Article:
NEW YORK — Three of the nation’s largest LGBT advocacy organizations on Wednesday denounced the syndicated “Dr. Oz” television show for airing an episode debating the merits of so-called reparative therapy, and for positioning a representative of the discredited National Association for Research and Therapy of Homosexuality (NARTH) as an “expert.”
The Gay and Lesbian Alliance Against Defamamtion (GLAAD), the Gay, Lesbian & Straight Education Network (GLSEN), and Parents, Families and Friends of Lesbians and Gays (PFLAG) said they are calling on Dr. Mehmet Oz, host of the “Dr. Oz Show” to stand with the entire medical community against reparative therapy, and to tell his LGBT viewers that he does not support the idea that their sexual orientation should be “repaired.”
The first two segments of the show featured two proponents of reparative therapy, neither of whom were challenged by Dr. Oz nor his guests. The two “ex-gay” activists were invited to stay and rebut statements by opponents throughout the program.
NARTH representative Julie Hamilton was introduced by Dr. Oz as an “expert” and spoke to countless parents and youth in the audience which angered the advocacy groups who maintained that it made it appear “as if NARTH’s work and practices represent legitimate and acceptable medical practices.”
The advocacy groups also noted that the producers had held conversations with representatives from GLAAD, GLSEN and PFLAG National leading up to the episode, but allegedly failed to disclose that a representative of NARTH would be featured.
The joint statement by GLAAD, GLSEN and PFLAG also pointed out that, while the show featured guests who condemned the idea and practice of “reparative therapy,” Dr. Oz himself never weighed in, and according to the groups, “the audience was misled to believe that there are actual experts on both sides of this issue.”
But in a statement posted to his blog earlier Wednesday, Oz indicated he has sided “with the established medical consensus,” which has rejected the practice of sexual orientation change efforts.
I felt that we needed to include all parties who have considered reparative therapy to hear the stories of people who have tried these treatments. Although some viewers may disagree with this tactic, if we want to reach everyone who might benefit from understanding the risks of this therapy, you have to present multiple perspectives.
After listening to both sides of the issue and after reviewing the available medical data, I agree with the established medical consensus. I have not found enough published data supporting positive results with gay reparative therapy and I have concerns about the potentially dangerous effects when the therapy fails, especially when minors are forced into treatments.
NARTH, a splinter group of anti-gay therapists/activists, was formed in 1992 — according to its founders — to “fully understand the homosexual condition and the factors which drive this self-destructive behavior,” and claims it supports clients who seek to “diminish their homosexuality and to develop their heterosexual potential” through therapy.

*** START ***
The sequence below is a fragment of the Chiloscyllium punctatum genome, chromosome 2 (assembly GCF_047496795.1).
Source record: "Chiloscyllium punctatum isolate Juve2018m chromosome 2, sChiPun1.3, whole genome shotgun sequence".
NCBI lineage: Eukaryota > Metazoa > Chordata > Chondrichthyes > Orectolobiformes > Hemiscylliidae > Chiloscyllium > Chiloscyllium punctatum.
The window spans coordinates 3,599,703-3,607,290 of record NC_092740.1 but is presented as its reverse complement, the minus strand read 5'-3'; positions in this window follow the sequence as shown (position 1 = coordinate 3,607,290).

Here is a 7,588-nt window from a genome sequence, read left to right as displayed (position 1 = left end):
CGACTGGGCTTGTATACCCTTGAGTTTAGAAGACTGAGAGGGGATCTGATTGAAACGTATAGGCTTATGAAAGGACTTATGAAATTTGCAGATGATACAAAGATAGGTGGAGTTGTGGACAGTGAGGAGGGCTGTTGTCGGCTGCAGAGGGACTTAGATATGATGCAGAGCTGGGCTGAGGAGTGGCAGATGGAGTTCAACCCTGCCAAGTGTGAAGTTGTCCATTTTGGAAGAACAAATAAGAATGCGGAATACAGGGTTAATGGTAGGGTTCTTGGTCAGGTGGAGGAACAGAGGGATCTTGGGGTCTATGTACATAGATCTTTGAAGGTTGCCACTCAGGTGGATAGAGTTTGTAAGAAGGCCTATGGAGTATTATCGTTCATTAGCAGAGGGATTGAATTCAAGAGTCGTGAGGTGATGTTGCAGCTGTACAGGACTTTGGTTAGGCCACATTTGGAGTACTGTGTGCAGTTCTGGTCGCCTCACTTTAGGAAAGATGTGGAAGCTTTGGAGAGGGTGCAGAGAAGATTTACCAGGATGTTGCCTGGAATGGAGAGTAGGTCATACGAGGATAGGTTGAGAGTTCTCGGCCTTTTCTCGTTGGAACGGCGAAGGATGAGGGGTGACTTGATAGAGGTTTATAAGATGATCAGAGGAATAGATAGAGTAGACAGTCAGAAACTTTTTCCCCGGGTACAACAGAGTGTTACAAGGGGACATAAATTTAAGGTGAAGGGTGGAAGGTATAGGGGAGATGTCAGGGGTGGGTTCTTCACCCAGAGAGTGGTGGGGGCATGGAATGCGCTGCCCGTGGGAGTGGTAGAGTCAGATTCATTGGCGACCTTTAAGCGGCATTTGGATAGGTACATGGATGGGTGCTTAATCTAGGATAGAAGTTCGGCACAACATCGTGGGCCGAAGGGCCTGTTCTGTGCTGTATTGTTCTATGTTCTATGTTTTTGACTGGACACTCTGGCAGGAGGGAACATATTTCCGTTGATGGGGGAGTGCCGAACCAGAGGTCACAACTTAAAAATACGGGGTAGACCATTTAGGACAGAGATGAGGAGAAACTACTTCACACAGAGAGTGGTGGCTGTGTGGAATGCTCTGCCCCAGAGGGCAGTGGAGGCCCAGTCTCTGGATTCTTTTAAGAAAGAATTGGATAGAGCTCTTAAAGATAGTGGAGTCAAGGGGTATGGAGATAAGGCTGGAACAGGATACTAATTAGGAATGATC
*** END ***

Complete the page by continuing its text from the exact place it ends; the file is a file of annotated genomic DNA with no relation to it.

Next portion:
This idea, which is NARTH’s main focus, has been dismissed by every mainstream health and welfare organization in the country, including the American Medical Association, the American Psychiatric Association, the American Psychological Association, the American Counseling Association, the American Academy of Pediatrics, the National Association of School Psychologists, and the National Association of Social Workers.
“This issue is not one that can be discussed as though both sides are equally valid,” said GLAAD President Herndon Graddick.
“The idea of therapists attempting to change a patient’s sexual orientation has been proven ineffective and dangerous, and has been soundly and conclusively rejected by the entire medical establishment. This line of thinking is outdated, ultimately harmful, and in modern media, should be treated like lobotomies or medical mercury.”
The American Medical Association has previously stated that it opposes “any psychiatric treatment, such as ‘reparative’ or ‘conversion’ therapy, which is based upon the assumption that homosexuality per se is a mental disorder or based upon the a prior assumption that the patient should change his/her homosexual orientation.”
“By presenting former NARTH President Julie Hamilton as an ‘expert’ on this topic, Dr. Oz chose to ignore what the actual experts say, and wrongfully presented this topic to his audience as an ongoing debate, rather than as the settled matter that it is within his own medical community,” the groups said, in a statement. “As someone who is trusted to deliver sound medical advice by his own patients and an audience of millions, his failure to do so on this topic is troubling. We ask that Dr. Oz stand with his colleagues and peers who oppose ‘reparative therapy.'”
NARTH co-founder Charles Socarides once called gay people “a purple menace that is threatening the proper design of gender distinctions in society.”
“What LGBT youth need is the love, support, and acceptance of their parents, families, and friends, not to be told to change who they are,” added PFLAG National Executive Director Jody Huckaby.